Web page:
Ecuador’s Demise (Opinion-blog)

Posted on December 2, 2014 • Filed under: Ecuador

Rebeca Morla /

Thinking that Ecuador’s societal change must come from public policy is not only wrong, but borders on irresponsible. (Geoffrey Fairchild)

A few days ago, I was accosted at gunpoint as I walked back to my home in Guayaquil, Ecuador. “Give me your things!” the assailant demanded. “Why?” I asked. Surprised by my response, he screamed, “Give me your stuff now!”
“Thinking that Ecuador’s societal change must come from public policy is not only wrong, it borders on irresponsible.”

“Tell me what I’ve done to you and why you’re robbing me,” I responded. He then stared at me, and told me to go.

Why did I say this? I don’t know. Why did he let me go? I don’t have an answer for that either. What I do know is that behind every criminal, as with any person, there is a long story, and it certainly isn’t a happy one.

As I pondered the ordeal, the last thing I said to the assailant came to mind. He probably would have told me that he wouldn’t harm me, but that he didn’t have a job and needed the money to pay for his children’s school. Or that he earned very little, and because he didn’t finish school he couldn’t find a better job. Or maybe his wife was sick, and he couldn’t afford the medicine she needs.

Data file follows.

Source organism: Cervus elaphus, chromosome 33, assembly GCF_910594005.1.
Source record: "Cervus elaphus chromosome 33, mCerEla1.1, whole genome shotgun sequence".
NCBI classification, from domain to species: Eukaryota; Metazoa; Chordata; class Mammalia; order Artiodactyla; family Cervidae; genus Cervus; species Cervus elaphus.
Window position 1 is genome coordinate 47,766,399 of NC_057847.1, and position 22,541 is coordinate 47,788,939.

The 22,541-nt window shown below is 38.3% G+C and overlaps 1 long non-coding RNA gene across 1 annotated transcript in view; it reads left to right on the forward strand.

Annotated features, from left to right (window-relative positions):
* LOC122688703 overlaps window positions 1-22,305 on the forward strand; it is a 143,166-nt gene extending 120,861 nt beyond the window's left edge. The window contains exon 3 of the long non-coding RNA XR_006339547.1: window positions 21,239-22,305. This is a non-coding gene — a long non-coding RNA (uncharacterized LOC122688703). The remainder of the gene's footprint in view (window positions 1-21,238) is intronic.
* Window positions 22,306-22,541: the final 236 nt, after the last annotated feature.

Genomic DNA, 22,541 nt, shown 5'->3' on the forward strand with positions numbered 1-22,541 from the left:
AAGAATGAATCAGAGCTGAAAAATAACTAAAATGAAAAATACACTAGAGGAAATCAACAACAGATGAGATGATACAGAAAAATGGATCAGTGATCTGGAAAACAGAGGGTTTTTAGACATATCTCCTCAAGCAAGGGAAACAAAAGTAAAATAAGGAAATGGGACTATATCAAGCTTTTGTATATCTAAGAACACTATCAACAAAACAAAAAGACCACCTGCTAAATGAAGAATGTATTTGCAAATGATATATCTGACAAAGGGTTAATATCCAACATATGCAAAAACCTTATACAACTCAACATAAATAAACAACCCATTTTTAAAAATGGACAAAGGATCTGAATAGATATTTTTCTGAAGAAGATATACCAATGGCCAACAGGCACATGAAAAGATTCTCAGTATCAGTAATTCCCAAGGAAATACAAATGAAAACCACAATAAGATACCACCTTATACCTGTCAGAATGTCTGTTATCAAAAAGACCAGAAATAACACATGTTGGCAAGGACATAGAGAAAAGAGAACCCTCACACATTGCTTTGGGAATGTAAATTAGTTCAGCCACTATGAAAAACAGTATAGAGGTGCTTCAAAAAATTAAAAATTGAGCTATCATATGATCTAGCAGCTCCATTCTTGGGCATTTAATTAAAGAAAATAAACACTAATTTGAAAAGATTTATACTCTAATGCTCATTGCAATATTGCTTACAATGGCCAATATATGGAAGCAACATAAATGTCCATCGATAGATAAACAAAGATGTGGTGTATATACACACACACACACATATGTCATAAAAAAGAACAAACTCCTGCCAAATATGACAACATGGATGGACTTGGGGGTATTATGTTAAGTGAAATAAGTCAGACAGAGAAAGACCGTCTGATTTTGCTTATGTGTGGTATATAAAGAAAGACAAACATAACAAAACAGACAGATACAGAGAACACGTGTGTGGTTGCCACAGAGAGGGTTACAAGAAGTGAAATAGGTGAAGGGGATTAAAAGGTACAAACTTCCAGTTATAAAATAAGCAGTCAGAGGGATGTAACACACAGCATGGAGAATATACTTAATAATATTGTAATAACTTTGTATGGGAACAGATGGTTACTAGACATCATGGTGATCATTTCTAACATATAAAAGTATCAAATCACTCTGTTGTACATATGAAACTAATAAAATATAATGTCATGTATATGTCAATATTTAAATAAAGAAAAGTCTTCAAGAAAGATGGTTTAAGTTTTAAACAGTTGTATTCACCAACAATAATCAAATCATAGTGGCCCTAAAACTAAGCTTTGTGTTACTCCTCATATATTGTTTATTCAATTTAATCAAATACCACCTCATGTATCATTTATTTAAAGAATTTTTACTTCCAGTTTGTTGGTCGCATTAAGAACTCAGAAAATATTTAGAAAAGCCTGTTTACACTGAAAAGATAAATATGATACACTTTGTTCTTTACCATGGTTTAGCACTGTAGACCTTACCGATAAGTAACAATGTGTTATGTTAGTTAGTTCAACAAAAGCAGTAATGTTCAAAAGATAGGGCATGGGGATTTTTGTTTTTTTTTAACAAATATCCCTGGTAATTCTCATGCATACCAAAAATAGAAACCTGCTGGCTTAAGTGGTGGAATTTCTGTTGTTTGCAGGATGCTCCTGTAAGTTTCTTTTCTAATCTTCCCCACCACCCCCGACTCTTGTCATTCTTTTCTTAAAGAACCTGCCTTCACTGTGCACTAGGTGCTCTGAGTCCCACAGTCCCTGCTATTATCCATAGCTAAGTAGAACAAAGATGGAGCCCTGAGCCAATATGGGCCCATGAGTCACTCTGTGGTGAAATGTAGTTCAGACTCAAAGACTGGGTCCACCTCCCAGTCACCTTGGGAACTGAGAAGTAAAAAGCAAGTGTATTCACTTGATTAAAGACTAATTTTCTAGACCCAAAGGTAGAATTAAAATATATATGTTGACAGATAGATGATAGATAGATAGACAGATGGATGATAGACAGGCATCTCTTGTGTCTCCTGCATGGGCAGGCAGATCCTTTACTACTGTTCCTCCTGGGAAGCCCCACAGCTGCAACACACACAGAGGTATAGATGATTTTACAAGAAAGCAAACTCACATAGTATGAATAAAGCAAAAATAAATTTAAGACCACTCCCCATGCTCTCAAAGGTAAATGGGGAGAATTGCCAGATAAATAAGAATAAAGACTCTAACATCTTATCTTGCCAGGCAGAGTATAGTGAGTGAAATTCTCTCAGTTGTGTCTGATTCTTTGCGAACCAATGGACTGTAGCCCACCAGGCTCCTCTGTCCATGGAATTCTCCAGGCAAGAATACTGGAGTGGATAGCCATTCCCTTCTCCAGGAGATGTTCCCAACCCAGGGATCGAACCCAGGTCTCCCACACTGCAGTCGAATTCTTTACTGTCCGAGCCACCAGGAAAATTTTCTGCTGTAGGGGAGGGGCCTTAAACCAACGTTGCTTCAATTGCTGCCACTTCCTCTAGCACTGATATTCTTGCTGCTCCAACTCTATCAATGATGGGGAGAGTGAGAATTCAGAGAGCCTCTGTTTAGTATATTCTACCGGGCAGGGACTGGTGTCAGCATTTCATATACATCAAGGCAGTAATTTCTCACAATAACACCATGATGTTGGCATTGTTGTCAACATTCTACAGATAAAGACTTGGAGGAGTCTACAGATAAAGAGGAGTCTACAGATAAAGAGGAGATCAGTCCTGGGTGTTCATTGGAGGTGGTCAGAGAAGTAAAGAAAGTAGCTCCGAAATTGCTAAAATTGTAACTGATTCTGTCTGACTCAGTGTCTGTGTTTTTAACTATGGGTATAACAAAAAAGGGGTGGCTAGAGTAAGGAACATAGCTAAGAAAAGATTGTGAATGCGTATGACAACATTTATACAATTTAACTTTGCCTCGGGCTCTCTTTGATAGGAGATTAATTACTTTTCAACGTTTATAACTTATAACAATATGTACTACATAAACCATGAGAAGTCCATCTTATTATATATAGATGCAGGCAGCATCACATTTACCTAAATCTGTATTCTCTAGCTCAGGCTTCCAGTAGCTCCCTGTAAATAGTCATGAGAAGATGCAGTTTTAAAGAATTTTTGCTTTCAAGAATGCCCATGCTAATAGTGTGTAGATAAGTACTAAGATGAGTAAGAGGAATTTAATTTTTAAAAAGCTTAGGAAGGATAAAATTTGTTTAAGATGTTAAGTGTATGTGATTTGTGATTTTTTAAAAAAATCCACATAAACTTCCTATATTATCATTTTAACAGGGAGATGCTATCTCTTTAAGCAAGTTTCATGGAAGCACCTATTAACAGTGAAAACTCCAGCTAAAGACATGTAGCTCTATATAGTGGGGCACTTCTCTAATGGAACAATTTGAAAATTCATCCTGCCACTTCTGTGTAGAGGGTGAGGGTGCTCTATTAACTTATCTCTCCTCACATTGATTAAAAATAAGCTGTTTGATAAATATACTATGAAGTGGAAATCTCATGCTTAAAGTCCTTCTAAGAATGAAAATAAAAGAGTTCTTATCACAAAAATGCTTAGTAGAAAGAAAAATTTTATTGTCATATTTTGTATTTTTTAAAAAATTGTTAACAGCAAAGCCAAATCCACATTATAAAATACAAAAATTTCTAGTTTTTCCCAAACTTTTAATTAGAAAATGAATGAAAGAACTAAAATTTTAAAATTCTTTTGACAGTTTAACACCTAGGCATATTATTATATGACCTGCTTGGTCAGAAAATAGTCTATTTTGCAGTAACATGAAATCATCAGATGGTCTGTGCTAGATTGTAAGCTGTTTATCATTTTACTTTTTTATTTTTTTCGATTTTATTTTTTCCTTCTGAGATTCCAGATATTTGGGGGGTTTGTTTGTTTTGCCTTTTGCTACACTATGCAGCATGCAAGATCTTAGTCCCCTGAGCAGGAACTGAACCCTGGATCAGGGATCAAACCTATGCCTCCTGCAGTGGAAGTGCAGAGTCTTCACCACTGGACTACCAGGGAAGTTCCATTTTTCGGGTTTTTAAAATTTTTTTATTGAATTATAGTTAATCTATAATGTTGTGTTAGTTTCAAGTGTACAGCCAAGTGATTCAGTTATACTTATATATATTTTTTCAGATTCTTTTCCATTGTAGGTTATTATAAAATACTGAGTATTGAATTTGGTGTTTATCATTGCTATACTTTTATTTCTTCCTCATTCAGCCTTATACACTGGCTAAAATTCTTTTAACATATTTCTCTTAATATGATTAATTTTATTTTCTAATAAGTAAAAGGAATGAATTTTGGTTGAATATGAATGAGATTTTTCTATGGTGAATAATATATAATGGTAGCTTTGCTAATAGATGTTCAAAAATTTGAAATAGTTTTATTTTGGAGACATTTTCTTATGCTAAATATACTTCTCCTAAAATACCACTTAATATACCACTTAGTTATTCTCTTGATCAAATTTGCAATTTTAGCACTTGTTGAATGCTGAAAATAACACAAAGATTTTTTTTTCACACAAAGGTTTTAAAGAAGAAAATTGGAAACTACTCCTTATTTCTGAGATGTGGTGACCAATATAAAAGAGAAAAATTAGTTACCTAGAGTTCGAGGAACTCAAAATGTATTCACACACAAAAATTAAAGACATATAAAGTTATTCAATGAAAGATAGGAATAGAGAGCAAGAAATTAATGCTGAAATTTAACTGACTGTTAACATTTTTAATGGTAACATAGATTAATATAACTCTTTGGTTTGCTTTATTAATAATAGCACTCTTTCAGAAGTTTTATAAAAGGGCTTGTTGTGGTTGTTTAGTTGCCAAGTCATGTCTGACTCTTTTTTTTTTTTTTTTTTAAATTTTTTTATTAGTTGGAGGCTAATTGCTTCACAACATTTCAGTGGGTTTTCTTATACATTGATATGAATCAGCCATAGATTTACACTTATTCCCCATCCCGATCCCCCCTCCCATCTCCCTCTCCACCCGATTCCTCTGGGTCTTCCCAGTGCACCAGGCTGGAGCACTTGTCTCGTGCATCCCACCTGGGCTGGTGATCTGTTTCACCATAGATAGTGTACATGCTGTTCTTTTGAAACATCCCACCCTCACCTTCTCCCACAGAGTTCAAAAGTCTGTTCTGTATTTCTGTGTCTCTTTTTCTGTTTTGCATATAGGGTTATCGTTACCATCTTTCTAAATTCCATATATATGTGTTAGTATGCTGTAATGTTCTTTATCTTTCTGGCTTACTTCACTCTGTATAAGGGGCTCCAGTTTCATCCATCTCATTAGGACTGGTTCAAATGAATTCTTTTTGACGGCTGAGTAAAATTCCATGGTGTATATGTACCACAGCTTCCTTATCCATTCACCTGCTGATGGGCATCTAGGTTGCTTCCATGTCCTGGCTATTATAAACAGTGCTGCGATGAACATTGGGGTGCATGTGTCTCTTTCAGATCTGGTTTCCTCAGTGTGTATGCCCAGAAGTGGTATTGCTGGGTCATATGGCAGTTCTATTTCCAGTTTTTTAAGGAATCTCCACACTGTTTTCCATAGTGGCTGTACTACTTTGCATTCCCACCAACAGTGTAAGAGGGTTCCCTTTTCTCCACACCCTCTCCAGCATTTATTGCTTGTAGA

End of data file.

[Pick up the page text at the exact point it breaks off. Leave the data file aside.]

Whatever the case, all these hypothetical answers are related to a lack of opportunity (and I am not referring to socially engineered equality). These are the types of problems that citizens of this country confront on a daily basis, while politicians try to convince us that everything is hunky-dory.

It is sad to see so many young university students unable to find work, while the government of Rafael Correa inundates us with propaganda about how the Citizens’ Revolution continues. Likewise, it pains me to see children begging on the streets, while our political representatives continue to approve laws that benefit a select few and harm the majority of citizens under the pretext of “Good Living.” Read Article
Rebeca Morla is currently studying Political Science and International Relations. She is a member of the Executive Board of Estudiantes por la Libertad and lives in Ecuador. Follow her at @RebecaMorla.

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